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Feature Articles: Food, Fitness and Scams

 

Beware of misleading nutrition claims

Holly Jay, Nutrition and Health Education Specialist, Cass County, University of Missouri Extension

 

Fresh apple on top of newspaper with Healthy Living headlineEat this, don’t eat that — as consumers, we are inundated with information about health and nutrition. There are many new recommendations to gain better health, get fit, lose weight and be healthier.

 

All this information can be a bit overwhelming. As consumers, we must be able to determine if the information is accurate and true, and not something that will harm our health now or in the future.

 

There are a few simple steps that we can take to help us determine if the information we receive is relevant, reliable and research-based. Based on the article titled “10 Red Flags of Misleading Nutrition Claims,” adapted for the Tufts University Health & Nutrition Letter from an earlier article by Julie Flaherty, editor of the Tufts Nutrition magazine, here are some warning signs to look out for.

 

  • A quick fix. Diane McKay, assistant professor at Tufts University School of Medicine, leads a program that helps explain research so that we can better understand what the findings mean. McKay says: “Don’t be won over by official-sounding science terminology.”
     
  • Danger from a single food, product or regimen. Many times a food, or a substance in a food, is said to be bad for us. The reality is that the food may have other nutrients essential to maintaining good health that outweigh the negative effects. Refer to ChooseMyPlate.gov. Is it a protein, whole grain, fruit, vegetable or dairy product?
     
  • Lists of good or bad foods. Many times we just want to know what to eat and what to avoid. This can result in avoiding foods that are not necessarily harmful if we eat them once in a while. Will having ice cream occasionally harm us?
     
  • A product claim that can fix us. These are claims which are too good to be true. Use some common sense when considering these claims. Look at the science behind the product. Is it a true research-based claim using reliable studies?
     
  • Scientific studies that draw simple conclusions. Adela Hruby, a research fellow at the Harvard School of Public Health who teaches a course on interpreting nutrition evidence for the Tufts communications certificate program, says that “many studies simply can’t be boiled down to a headline.”  Is the conclusion accurate, or does more research need to be done?
     
  • Single-study results. Recommendations based on a single study may not be as reliable as recommendations made after several studies. Be sure the science is proven true through several studies before you draw conclusions. Sometimes these studies go against what we have believed for years. Take a step back, and look at the evidence.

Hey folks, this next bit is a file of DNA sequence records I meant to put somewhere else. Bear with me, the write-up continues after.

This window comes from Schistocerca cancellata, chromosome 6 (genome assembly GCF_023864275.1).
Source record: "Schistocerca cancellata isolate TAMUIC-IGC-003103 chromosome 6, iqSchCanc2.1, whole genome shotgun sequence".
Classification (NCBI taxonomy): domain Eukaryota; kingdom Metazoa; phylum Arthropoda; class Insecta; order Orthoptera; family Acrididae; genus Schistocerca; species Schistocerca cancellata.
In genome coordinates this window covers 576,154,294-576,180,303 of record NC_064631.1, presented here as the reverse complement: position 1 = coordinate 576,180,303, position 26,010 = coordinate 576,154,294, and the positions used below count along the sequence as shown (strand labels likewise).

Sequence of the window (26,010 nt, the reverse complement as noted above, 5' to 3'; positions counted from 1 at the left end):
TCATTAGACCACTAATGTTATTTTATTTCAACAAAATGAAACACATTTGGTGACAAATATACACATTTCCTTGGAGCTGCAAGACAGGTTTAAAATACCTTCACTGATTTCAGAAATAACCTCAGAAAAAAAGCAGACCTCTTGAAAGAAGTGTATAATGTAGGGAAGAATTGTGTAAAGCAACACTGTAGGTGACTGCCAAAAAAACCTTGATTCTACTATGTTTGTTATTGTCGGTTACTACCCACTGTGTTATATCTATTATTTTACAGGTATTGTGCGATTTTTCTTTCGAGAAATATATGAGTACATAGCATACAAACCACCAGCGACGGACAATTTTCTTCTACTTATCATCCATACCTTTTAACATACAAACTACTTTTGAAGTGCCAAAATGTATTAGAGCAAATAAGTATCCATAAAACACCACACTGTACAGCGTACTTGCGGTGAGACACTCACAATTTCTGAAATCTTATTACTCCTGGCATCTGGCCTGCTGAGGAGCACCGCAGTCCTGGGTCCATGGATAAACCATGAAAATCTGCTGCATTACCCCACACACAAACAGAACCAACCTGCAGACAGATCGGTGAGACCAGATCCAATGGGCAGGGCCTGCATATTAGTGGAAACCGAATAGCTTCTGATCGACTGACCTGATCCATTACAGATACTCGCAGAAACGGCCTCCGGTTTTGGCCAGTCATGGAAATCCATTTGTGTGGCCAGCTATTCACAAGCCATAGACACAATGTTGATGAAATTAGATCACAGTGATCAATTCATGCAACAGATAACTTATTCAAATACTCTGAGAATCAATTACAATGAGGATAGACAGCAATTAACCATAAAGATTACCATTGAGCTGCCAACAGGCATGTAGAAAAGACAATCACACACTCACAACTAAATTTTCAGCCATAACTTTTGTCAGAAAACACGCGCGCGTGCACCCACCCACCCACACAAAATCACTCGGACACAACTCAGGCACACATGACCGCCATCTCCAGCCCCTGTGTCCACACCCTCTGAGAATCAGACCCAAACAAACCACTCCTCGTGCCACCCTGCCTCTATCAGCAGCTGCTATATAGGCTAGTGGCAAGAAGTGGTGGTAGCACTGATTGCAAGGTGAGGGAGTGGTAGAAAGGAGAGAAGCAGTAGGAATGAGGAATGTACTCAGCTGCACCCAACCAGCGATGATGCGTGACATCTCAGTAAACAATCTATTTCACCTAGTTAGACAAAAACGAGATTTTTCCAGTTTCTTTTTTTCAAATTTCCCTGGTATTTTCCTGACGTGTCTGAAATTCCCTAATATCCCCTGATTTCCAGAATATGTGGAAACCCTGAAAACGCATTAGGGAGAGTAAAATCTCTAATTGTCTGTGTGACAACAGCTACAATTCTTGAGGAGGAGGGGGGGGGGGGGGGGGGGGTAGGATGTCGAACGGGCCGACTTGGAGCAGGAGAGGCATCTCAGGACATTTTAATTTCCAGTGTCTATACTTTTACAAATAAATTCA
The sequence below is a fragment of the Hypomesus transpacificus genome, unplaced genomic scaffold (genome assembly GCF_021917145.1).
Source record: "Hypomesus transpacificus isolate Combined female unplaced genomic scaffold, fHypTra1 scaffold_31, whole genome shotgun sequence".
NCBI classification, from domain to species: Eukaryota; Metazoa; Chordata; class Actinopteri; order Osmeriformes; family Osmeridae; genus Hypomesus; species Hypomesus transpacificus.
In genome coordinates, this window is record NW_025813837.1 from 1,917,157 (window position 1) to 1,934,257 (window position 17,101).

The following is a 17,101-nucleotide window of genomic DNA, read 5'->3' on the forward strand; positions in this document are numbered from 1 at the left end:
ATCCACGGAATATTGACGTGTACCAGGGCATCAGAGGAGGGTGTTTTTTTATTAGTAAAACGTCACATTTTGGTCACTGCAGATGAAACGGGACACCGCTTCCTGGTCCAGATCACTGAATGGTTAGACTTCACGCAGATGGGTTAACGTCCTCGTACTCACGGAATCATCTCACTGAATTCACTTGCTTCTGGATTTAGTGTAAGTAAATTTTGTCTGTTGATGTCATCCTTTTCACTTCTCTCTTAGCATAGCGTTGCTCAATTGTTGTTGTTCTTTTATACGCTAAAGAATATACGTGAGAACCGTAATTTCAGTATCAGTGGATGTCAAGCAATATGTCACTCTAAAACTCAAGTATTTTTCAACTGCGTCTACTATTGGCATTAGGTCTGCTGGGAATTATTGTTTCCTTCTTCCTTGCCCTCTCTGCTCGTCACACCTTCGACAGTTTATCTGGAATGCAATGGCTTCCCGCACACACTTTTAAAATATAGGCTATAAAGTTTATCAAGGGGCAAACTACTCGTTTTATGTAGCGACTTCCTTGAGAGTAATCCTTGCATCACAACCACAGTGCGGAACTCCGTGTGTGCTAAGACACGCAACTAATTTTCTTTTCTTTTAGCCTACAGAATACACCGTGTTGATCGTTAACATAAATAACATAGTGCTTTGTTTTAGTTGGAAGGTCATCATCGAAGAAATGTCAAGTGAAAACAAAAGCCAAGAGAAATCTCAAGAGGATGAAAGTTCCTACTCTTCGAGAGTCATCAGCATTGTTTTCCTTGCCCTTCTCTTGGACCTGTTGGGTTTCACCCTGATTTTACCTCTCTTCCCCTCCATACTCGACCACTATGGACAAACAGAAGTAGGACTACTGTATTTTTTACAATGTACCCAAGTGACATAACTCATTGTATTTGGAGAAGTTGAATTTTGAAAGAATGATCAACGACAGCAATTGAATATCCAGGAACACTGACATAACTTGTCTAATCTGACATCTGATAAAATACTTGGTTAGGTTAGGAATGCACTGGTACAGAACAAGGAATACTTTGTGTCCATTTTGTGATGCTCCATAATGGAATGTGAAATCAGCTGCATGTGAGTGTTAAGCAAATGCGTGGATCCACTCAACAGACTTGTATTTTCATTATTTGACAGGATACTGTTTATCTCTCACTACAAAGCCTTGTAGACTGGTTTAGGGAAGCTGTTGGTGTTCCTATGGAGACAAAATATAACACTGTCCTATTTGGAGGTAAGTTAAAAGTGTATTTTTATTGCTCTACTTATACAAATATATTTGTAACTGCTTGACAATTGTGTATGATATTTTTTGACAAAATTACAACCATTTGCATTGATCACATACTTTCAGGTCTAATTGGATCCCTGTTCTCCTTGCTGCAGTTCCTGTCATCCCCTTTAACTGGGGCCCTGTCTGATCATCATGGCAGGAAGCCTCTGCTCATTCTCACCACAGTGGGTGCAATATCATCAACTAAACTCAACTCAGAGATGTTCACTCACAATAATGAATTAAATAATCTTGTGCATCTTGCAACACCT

• Scientific studies not peer reviewed. Good scientific studies will include a process in which a group of peers “deemed the research well-conducted, the results credible and the findings significant,” Flaherty states.
     
  • Statements against reputable agencies. A health statement may go against what the Centers for Disease Control and Prevention, the U.S. Food and Drug Administration, the National Institutes of Health, the Academy of Nutrition and Dietetics or other reputable organizations recommend. Read and follow these trusted sources for reliable information. Another reliable source is University of Missouri Extension.
     
  • A claim that will help sell a product. Many times a nutrition claim is just a way to help sell the latest greatest supplement, health fix, weight loss pill, etc. Look at who funded a study for help in determining whether the study is telling the whole truth. For example, a study on the benefits of plums funded by California plum growers could be biased.
     
  • One size fits all approach. Watch for health claims drawn from a study that says it can help all people. This should be an immediate red flag. We are all different; what works for one person may not work for another.

 

So before you make a major change in your diet, consult your doctor, read up about the claims and consult reliable sources for information that is accurate and trustworthy. Your health is your responsibility. Become an informed consumer, and don’t let anyone take advantage of you or your family’s health.

 


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Last update: Monday, February 20, 2017